Morgan in the Seattle Post-Intelligencer: "Research Is a Good Life for Dead Embryo"

This opinion piece ran in the Seattle Post-Intelligencer on Friday, November 29, 2002.

In its relentless determination to undermine legal abortion, the Bush administration is again on the offensive against medical research. Three times in the past three months, the administration has moved to extend federal protections to embryos and fetuses.

The latest announcement came Oct. 30, when the National Human Research Protections Advisory Committee was directed to  consider even the earliest embryos as human subjects worthy of protection from the risks of medical research. These assaults against scientific research are misguided, because in the hands of competent scientists even a dead embryo can have a long and productive life.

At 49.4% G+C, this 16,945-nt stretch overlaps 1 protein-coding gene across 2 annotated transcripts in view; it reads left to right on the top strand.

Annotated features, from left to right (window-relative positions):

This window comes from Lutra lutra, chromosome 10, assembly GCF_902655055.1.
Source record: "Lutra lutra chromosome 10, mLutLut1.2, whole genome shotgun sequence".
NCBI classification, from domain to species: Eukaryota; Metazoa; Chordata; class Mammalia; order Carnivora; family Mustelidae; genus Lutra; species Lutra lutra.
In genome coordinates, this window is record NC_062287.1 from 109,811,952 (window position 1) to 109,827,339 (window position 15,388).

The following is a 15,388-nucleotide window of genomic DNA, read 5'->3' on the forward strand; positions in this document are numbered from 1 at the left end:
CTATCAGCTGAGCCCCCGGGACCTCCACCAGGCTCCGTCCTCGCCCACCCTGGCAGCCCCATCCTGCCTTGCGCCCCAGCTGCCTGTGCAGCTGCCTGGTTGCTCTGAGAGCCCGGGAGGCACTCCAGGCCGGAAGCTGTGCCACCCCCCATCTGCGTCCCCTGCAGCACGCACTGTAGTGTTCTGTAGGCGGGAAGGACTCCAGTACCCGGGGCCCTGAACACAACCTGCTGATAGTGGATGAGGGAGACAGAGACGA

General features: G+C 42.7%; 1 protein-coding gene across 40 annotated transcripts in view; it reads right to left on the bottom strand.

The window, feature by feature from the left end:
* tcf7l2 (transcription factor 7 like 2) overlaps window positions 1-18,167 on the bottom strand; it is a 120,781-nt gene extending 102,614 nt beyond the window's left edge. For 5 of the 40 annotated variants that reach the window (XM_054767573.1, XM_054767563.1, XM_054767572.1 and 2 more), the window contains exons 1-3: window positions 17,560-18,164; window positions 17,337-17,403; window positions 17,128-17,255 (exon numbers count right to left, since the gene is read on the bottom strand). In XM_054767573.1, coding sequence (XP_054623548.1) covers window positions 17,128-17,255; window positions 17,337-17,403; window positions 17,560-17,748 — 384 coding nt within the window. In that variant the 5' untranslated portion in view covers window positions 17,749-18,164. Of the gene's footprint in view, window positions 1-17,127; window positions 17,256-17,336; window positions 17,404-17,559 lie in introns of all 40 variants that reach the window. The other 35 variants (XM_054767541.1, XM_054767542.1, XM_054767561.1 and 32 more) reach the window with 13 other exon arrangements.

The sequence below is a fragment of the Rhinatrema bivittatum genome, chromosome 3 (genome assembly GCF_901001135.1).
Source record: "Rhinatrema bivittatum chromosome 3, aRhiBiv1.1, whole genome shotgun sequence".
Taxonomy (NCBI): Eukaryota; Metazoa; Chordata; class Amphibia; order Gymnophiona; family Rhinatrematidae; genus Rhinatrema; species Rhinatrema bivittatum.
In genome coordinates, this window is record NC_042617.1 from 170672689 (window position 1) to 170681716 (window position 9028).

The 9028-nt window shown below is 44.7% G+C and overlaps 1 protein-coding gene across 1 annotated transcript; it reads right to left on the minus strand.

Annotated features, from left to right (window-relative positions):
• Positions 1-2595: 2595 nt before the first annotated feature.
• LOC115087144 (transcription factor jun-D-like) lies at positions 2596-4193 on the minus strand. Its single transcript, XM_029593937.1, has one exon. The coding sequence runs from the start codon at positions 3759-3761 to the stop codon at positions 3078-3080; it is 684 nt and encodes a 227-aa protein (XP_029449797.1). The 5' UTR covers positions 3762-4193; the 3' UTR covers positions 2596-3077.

Indeed, readers might be surprised to learn that some of the most cutting-edge, high-tech digital images of embryos are actually portraits of an embryo known as Carnegie No. 836, now 88 years old and going strong.

Found in Mrs. R's uterus after a hysterectomy in 1914, No. 836 quickly became a minor celebrity. Just 28 days old, a quarter-inch long and in perfect condition, 836 was one of the youngest specimens then to enter the collection at the Carnegie Institution of Washington's Department of Embryology.

Known as a stage 13 specimen, 836 was placed into a microtome and sliced into 247 flawless sections. By the '40s, the Carnegie collection numbered more than 9,000 sectioned human embryos that were used to study the development of organ systems. As the results of this research were disseminated, the rest of us came to learn about what anatomist George Washington Corner called "ourselves unborn." From these dead embryos emerged an unprecedented, biologically based view of the beginnings of life.